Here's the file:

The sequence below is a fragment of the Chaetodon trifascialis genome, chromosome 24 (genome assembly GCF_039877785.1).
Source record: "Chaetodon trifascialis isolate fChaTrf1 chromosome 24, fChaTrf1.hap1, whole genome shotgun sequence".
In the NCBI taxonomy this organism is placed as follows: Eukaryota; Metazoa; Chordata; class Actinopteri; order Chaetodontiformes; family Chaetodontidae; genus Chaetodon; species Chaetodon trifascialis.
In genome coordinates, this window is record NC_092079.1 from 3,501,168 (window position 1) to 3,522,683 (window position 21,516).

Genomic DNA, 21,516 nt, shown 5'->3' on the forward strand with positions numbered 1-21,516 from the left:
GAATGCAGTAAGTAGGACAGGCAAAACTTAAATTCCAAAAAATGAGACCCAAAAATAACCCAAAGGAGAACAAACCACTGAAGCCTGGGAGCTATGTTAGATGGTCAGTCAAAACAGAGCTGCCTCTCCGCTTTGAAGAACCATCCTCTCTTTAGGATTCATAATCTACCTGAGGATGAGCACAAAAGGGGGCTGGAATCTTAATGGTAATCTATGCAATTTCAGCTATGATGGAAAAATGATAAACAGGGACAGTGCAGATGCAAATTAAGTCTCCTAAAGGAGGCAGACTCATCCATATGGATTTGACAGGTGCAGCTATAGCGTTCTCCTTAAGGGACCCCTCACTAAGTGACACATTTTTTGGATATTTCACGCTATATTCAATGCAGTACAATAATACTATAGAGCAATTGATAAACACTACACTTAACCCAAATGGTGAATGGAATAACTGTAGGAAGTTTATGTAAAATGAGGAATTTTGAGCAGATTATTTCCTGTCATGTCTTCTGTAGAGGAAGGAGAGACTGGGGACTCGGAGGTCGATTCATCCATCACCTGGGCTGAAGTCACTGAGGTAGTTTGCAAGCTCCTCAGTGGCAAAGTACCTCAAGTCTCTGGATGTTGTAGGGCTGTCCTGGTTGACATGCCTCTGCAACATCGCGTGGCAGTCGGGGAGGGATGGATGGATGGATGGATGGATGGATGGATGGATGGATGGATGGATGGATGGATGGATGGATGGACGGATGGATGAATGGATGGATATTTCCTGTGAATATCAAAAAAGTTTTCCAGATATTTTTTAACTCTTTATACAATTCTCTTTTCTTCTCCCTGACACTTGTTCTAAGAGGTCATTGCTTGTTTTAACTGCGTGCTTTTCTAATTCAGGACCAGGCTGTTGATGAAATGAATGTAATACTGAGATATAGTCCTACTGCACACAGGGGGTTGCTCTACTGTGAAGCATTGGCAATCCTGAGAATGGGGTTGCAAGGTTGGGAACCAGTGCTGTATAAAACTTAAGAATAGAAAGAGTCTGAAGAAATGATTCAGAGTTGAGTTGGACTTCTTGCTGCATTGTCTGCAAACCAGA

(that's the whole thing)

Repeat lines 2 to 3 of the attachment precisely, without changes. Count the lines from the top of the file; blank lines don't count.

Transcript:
Source record: "Chaetodon trifascialis isolate fChaTrf1 chromosome 24, fChaTrf1.hap1, whole genome shotgun sequence".
In the NCBI taxonomy this organism is placed as follows: Eukaryota; Metazoa; Chordata; class Actinopteri; order Chaetodontiformes; family Chaetodontidae; genus Chaetodon; species Chaetodon trifascialis.